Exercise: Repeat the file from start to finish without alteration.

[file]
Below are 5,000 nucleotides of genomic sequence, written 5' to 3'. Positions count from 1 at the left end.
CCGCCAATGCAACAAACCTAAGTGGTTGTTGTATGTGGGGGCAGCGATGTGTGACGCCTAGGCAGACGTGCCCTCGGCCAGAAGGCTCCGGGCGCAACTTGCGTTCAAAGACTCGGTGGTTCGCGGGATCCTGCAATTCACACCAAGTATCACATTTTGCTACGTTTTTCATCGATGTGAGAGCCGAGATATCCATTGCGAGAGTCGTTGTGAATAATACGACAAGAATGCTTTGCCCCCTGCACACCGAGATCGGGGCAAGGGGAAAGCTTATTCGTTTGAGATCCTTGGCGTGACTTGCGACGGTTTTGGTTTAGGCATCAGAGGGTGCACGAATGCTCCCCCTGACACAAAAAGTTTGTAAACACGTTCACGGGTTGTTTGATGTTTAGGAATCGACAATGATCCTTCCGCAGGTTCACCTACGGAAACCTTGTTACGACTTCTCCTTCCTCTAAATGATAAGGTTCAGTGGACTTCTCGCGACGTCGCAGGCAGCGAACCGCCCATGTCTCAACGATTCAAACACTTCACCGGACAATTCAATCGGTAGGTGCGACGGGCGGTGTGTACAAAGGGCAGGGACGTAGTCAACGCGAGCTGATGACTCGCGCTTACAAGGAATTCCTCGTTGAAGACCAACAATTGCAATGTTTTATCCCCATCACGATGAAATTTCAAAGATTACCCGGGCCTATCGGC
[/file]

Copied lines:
Below are 5,000 nucleotides of genomic sequence, written 5' to 3'. Positions count from 1 at the left end.
CCGCCAATGCAACAAACCTAAGTGGTTGTTGTATGTGGGGGCAGCGATGTGTGACGCCTAGGCAGACGTGCCCTCGGCCAGAAGGCTCCGGGCGCAACTTGCGTTCAAAGACTCGGTGGTTCGCGGGATCCTGCAATTCACACCAAGTATCACATTTTGCTACGTTTTTCATCGATGTGAGAGCCGAGATATCCATTGCGAGAGTCGTTGTGAATAATACGACAAGAATGCTTTGCCCCCTGCACACCGAGATCGGGGCAAGGGGAAAGCTTATTCGTTTGAGATCCTTGGCGTGACTTGCGACGGTTTTGGTTTAGGCATCAGAGGGTGCACGAATGCTCCCCCTGACACAAAAAGTTTGTAAACACGTTCACGGGTTGTTTGATGTTTAGGAATCGACAATGATCCTTCCGCAGGTTCACCTACGGAAACCTTGTTACGACTTCTCCTTCCTCTAAATGATAAGGTTCAGTGGACTTCTCGCGACGTCGCAGGCAGCGAACCGCCCATGTCTCAACGATTCAAACACTTCACCGGACAATTCAATCGGTAGGTGCGACGGGCGGTGTGTACAAAGGGCAGGGACGTAGTCAACGCGAGCTGATGACTCGCGCTTACAAGGAATTCCTCGTTGAAGACCAACAATTGCAATGTTTTATCCCCATCACGATGAAATTTCAAAGATTACCCGGGCCTATCGGC